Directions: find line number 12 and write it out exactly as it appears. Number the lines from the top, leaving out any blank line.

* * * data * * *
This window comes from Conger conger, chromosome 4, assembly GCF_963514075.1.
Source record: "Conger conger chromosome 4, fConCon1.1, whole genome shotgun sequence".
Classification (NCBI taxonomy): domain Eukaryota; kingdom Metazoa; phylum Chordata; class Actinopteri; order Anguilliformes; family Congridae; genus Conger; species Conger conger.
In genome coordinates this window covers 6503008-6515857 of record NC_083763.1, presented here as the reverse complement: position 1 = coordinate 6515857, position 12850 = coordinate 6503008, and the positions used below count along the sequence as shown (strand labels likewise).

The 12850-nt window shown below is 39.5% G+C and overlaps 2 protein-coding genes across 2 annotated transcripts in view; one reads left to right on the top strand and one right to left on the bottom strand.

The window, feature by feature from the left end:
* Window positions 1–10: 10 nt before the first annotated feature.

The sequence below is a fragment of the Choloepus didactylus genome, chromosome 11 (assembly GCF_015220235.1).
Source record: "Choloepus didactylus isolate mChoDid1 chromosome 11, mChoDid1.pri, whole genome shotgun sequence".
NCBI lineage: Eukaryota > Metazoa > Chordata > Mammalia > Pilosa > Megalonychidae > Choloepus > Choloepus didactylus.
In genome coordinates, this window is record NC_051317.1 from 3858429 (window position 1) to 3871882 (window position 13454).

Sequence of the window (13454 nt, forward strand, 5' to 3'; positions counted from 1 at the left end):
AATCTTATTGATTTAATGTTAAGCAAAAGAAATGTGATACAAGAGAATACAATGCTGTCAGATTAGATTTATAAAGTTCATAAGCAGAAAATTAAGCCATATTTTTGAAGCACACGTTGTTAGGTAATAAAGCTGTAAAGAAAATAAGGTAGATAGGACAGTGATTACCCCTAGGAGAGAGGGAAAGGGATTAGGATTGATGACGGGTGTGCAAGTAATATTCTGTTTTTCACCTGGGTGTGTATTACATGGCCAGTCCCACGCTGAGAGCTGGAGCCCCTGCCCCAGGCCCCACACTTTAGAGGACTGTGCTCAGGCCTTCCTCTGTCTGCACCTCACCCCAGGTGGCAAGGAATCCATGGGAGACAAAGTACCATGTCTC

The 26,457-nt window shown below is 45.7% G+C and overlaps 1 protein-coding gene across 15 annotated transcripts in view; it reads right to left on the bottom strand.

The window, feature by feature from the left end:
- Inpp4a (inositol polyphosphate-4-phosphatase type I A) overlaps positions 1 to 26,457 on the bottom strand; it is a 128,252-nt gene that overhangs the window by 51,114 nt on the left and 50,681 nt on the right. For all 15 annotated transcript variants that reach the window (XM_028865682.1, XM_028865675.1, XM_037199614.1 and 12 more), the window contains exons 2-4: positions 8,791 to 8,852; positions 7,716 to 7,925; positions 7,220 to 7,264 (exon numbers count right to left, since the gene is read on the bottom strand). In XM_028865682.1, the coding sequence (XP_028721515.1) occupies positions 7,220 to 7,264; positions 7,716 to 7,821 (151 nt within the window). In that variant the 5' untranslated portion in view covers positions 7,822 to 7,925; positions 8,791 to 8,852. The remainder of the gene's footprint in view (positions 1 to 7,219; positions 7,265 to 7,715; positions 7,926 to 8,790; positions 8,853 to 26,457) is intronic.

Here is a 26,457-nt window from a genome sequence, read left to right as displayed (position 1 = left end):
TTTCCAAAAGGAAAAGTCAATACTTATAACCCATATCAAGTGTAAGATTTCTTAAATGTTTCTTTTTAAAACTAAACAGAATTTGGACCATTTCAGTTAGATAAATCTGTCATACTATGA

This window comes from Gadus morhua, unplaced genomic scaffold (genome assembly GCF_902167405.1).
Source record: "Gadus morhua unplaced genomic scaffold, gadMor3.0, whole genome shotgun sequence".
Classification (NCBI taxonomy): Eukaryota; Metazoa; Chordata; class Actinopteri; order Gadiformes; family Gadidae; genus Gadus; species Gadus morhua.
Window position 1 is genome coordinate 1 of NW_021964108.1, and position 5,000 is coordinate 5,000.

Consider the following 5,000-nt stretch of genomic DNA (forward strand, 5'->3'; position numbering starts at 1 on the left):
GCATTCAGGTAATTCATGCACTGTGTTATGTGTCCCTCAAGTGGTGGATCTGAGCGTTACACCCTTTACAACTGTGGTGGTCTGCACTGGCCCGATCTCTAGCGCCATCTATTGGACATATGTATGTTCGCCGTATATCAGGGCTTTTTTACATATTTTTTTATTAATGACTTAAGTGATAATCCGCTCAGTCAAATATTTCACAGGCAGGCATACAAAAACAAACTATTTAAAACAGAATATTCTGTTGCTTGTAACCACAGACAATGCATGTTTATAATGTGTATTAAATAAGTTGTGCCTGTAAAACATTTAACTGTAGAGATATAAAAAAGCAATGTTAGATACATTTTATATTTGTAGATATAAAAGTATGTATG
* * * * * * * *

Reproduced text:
Sequence of the window (13454 nt, forward strand, 5' to 3'; positions counted from 1 at the left end):